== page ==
“Learn to connect with your camera, it will literally become the following of your eye.”
Marie Carladous (born 1991 in Nice, France) is a contemporary photographer currently based in Nice, (France).
She’s recently completed her studies of photography at College of Charleston and holds a Bachelor of Arts in Studio Arts.
Film photographer, focused on portraiture and hand-coloring.
Interview with Marie Carladous
Marie, why did you become a photographer?
I do not have a definite answer to this question, I think it was more of an evolution towards believing I can make a living doing photography rather than a clear idea from the beginning.
I have had a long-time interest in photography and cameras. I believe it comes from all the pictures my grand mother showed me: her travels, memories allowed to come back to the mind thanks to photographs.
The impact of these visual aids in the process of her remembering past things was amazing to me. Later in life, I realized the importance of photography as a modern means of communication and I thought I could use my camera to express personal ideas and opinions. More specifically, I decided to use film for several reasons.
It got triggered by the discovery of my grand father’s old cameras. Amazingly, after almost forty years in a closet, several were fully functioning. In opposition to digital cameras, the amount of shots is limited, which allows my vision to be sharper. Only manual settings are available so that the photographer, and not the camera, is in charge of exposure, aperture, and shutter speed decisions. Also, the fact that I do not depend on a printer or a printing company to develop my pictures is very valuable to me.
I have complete control on the final result of my picture, for I develop my own film and prints.
What does photography mean to you?
Photography is like writing to me, except instead of a pen I use a camera in order to “fill in pages”. I love reading, but for some reason writing has never been something appealing to me; which I think is why I turned to a visual output in order to express personal ideas.
However, it took for me to become comfortable with the technical aspects of film photography in order to be able to develop a line of thought in my photographs.
How would you describe your photographic language and creative process? How do you plan and execute a project? Both technically and conceptually?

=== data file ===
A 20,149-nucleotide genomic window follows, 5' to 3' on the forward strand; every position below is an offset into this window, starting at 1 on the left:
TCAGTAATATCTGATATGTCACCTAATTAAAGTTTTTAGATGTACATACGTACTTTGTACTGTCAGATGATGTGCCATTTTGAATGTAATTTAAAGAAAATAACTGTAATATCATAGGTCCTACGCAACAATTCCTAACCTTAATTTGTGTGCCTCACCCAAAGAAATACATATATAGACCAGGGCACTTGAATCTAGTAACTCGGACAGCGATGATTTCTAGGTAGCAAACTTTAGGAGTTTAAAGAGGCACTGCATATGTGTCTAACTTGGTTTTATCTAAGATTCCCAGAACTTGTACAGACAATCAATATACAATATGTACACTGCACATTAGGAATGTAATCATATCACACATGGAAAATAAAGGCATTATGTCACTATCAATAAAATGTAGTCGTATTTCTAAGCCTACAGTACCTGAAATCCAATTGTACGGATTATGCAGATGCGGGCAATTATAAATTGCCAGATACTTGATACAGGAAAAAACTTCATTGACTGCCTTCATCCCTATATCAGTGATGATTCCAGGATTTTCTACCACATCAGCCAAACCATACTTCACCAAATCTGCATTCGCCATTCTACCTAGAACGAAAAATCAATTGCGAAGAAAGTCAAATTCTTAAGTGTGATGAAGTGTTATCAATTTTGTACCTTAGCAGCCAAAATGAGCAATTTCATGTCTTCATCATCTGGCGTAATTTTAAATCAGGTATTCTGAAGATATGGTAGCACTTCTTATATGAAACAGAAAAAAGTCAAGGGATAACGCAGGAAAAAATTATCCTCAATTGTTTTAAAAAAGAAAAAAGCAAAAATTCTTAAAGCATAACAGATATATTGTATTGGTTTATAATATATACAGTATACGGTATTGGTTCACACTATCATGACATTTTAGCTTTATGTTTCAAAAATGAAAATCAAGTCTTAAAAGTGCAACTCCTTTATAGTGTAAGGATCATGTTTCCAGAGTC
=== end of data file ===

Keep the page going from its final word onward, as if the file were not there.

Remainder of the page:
“I have an original idea, but often it happens to modify itself as I start painting or look for inspiration in other visual art.”
I would qualify my photographic language as funky, both technically and conceptually. I usually start with a specific, often stereotyped, personality or character to turn my model into. Often, it has been based somehow on the model’s own attributes, although it can be random.
Most the times, the initial idea does not remain intact, which I gladly let happen. It evolves into another concept (close or not to the original) depending both on what type of “accessories” there are available at the time and on the interaction with the person I am photographing. Same thing for the post-printing coloring: I have an original idea, but often it happens to modify itself as I start painting or look for inspiration in other visual art.
The final object is visually funky, it has been said to make people uncomfortable sometimes, for it does not attempt to represent beauty, but rather some different reality.
Which photographer has inspired you most?
Cindy Sherman is definitely the photographer that inspired me the most. I discovered her work through an artist presentation I had to give for an art class at the College of Charleston. Her work amazed me in several ways.
First, in its quantity: she has been (ans still is) a photographer for decades now and her inspiration never seemed to fade.
Second, in its means of execution: she has been her own model for most of her photographs. This fact is impressive, for being on both sides of a camera is, and I speak by experience, technically a lot harder. Third, in its message: she used her own body to represent a very wide range of people, exaggerated or not, at a certain date and time, which is artistically and sociologically very interesting.
Finally, in its visual characteristics: her clowns series inspired my first “visually eccentric” portraits including hand-coloring.
What’s your favorite inspirational quote about photography?
As weird as it will sound I do not have one.
What’s your favorite website about photography?
I would say juxtapose, even though it is a paper magazine dedicated not only to photography but to all visual arts. The range of artists featured on their website is very eclectic and the amount of articles posted daily is more than I can keep up with…
What book about photography would you recommend?
“50 Photo Icons: L’Histoire derriere les images” by Hans-Michael and Koetzle, that was offered to me as a Christmas present from my brother this year.
Without being overly detailed, it goes back to the beginnings of photography and retraces the evolution of the technical and artistic aspects of this medium through the work of specific photographers until the end of the 1900s. A good overall exploration for people who have an interest in this medium.
Which advice would you give someone who wants to get started with photography?
Learn to connect with your camera, it will literally become the following of your eye.